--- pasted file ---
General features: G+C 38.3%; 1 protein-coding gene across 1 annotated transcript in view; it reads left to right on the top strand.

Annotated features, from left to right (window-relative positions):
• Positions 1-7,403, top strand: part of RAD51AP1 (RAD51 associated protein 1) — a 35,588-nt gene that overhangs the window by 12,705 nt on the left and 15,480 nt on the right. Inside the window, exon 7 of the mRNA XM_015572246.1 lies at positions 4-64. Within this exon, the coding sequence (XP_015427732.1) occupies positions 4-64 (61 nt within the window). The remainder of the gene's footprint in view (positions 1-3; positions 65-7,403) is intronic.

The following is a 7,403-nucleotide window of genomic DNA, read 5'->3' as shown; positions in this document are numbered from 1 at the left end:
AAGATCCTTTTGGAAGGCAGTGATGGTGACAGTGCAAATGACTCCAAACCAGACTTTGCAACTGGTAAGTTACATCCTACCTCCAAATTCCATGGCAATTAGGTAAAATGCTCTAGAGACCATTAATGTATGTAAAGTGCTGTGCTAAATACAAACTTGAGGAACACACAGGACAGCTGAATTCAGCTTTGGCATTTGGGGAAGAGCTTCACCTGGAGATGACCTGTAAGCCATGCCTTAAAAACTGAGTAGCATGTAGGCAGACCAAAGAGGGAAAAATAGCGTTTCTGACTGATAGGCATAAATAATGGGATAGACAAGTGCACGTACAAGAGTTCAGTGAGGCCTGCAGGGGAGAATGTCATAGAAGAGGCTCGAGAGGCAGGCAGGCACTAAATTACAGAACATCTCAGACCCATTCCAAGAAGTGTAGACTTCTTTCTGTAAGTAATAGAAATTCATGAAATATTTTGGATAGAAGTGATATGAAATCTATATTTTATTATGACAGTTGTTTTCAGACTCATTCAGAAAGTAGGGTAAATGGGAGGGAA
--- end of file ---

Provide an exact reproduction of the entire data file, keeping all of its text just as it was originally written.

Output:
General features: G+C 38.3%; 1 protein-coding gene across 1 annotated transcript in view; it reads left to right on the top strand.

Annotated features, from left to right (window-relative positions):
• Positions 1-7,403, top strand: part of RAD51AP1 (RAD51 associated protein 1) — a 35,588-nt gene that overhangs the window by 12,705 nt on the left and 15,480 nt on the right. Inside the window, exon 7 of the mRNA XM_015572246.1 lies at positions 4-64. Within this exon, the coding sequence (XP_015427732.1) occupies positions 4-64 (61 nt within the window). The remainder of the gene's footprint in view (positions 1-3; positions 65-7,403) is intronic.

The following is a 7,403-nucleotide window of genomic DNA, read 5'->3' as shown; positions in this document are numbered from 1 at the left end:
AAGATCCTTTTGGAAGGCAGTGATGGTGACAGTGCAAATGACTCCAAACCAGACTTTGCAACTGGTAAGTTACATCCTACCTCCAAATTCCATGGCAATTAGGTAAAATGCTCTAGAGACCATTAATGTATGTAAAGTGCTGTGCTAAATACAAACTTGAGGAACACACAGGACAGCTGAATTCAGCTTTGGCATTTGGGGAAGAGCTTCACCTGGAGATGACCTGTAAGCCATGCCTTAAAAACTGAGTAGCATGTAGGCAGACCAAAGAGGGAAAAATAGCGTTTCTGACTGATAGGCATAAATAATGGGATAGACAAGTGCACGTACAAGAGTTCAGTGAGGCCTGCAGGGGAGAATGTCATAGAAGAGGCTCGAGAGGCAGGCAGGCACTAAATTACAGAACATCTCAGACCCATTCCAAGAAGTGTAGACTTCTTTCTGTAAGTAATAGAAATTCATGAAATATTTTGGATAGAAGTGATATGAAATCTATATTTTATTATGACAGTTGTTTTCAGACTCATTCAGAAAGTAGGGTAAATGGGAGGGAA